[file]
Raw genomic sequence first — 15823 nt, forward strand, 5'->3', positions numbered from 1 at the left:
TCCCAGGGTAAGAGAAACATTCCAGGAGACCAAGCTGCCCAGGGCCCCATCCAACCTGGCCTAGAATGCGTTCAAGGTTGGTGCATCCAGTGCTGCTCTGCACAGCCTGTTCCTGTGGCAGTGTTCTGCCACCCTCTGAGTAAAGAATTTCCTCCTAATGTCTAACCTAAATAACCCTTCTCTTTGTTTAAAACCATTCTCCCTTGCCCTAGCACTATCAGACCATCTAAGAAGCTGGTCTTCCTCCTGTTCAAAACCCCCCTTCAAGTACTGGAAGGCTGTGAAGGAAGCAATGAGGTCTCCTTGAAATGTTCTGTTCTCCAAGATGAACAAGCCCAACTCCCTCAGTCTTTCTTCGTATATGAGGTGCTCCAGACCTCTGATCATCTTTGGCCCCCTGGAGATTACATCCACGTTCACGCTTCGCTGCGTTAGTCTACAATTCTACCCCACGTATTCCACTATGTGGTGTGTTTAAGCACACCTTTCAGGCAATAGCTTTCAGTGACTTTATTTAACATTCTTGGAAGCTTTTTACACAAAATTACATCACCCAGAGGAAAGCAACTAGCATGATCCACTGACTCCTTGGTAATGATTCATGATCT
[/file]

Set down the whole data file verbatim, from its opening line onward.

Raw genomic sequence first — 15823 nt, forward strand, 5'->3', positions numbered from 1 at the left:
TCCCAGGGTAAGAGAAACATTCCAGGAGACCAAGCTGCCCAGGGCCCCATCCAACCTGGCCTAGAATGCGTTCAAGGTTGGTGCATCCAGTGCTGCTCTGCACAGCCTGTTCCTGTGGCAGTGTTCTGCCACCCTCTGAGTAAAGAATTTCCTCCTAATGTCTAACCTAAATAACCCTTCTCTTTGTTTAAAACCATTCTCCCTTGCCCTAGCACTATCAGACCATCTAAGAAGCTGGTCTTCCTCCTGTTCAAAACCCCCCTTCAAGTACTGGAAGGCTGTGAAGGAAGCAATGAGGTCTCCTTGAAATGTTCTGTTCTCCAAGATGAACAAGCCCAACTCCCTCAGTCTTTCTTCGTATATGAGGTGCTCCAGACCTCTGATCATCTTTGGCCCCCTGGAGATTACATCCACGTTCACGCTTCGCTGCGTTAGTCTACAATTCTACCCCACGTATTCCACTATGTGGTGTGTTTAAGCACACCTTTCAGGCAATAGCTTTCAGTGACTTTATTTAACATTCTTGGAAGCTTTTTACACAAAATTACATCACCCAGAGGAAAGCAACTAGCATGATCCACTGACTCCTTGGTAATGATTCATGATCT